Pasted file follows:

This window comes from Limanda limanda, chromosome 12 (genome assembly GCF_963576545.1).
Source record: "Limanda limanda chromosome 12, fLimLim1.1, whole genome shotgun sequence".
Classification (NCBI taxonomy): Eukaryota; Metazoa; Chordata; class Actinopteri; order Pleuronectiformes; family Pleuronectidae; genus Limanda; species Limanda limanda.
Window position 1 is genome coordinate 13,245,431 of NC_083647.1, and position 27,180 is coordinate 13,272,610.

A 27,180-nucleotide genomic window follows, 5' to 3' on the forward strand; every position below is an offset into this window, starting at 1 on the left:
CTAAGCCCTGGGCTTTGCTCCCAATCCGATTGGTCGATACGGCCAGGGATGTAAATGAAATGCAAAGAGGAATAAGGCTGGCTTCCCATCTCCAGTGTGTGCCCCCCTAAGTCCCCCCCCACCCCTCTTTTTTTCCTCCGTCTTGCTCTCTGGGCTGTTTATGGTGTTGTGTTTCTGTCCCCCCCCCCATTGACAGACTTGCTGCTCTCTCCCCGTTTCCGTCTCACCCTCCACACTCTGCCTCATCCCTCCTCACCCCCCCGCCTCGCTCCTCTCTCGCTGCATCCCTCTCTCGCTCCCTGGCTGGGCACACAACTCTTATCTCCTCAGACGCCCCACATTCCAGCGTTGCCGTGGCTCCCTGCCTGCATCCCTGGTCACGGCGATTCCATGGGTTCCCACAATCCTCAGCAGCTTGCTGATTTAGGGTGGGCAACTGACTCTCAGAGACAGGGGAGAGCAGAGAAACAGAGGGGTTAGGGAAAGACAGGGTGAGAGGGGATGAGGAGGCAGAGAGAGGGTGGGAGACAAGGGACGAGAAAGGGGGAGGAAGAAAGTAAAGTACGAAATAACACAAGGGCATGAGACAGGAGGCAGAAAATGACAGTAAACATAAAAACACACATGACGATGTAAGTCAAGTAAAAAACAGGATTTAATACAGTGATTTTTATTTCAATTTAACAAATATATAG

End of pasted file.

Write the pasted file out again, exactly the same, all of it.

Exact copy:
This window comes from Limanda limanda, chromosome 12 (genome assembly GCF_963576545.1).
Source record: "Limanda limanda chromosome 12, fLimLim1.1, whole genome shotgun sequence".
Classification (NCBI taxonomy): Eukaryota; Metazoa; Chordata; class Actinopteri; order Pleuronectiformes; family Pleuronectidae; genus Limanda; species Limanda limanda.
Window position 1 is genome coordinate 13,245,431 of NC_083647.1, and position 27,180 is coordinate 13,272,610.

A 27,180-nucleotide genomic window follows, 5' to 3' on the forward strand; every position below is an offset into this window, starting at 1 on the left:
CTAAGCCCTGGGCTTTGCTCCCAATCCGATTGGTCGATACGGCCAGGGATGTAAATGAAATGCAAAGAGGAATAAGGCTGGCTTCCCATCTCCAGTGTGTGCCCCCCTAAGTCCCCCCCCACCCCTCTTTTTTTCCTCCGTCTTGCTCTCTGGGCTGTTTATGGTGTTGTGTTTCTGTCCCCCCCCCCATTGACAGACTTGCTGCTCTCTCCCCGTTTCCGTCTCACCCTCCACACTCTGCCTCATCCCTCCTCACCCCCCCGCCTCGCTCCTCTCTCGCTGCATCCCTCTCTCGCTCCCTGGCTGGGCACACAACTCTTATCTCCTCAGACGCCCCACATTCCAGCGTTGCCGTGGCTCCCTGCCTGCATCCCTGGTCACGGCGATTCCATGGGTTCCCACAATCCTCAGCAGCTTGCTGATTTAGGGTGGGCAACTGACTCTCAGAGACAGGGGAGAGCAGAGAAACAGAGGGGTTAGGGAAAGACAGGGTGAGAGGGGATGAGGAGGCAGAGAGAGGGTGGGAGACAAGGGACGAGAAAGGGGGAGGAAGAAAGTAAAGTACGAAATAACACAAGGGCATGAGACAGGAGGCAGAAAATGACAGTAAACATAAAAACACACATGACGATGTAAGTCAAGTAAAAAACAGGATTTAATACAGTGATTTTTATTTCAATTTAACAAATATATAG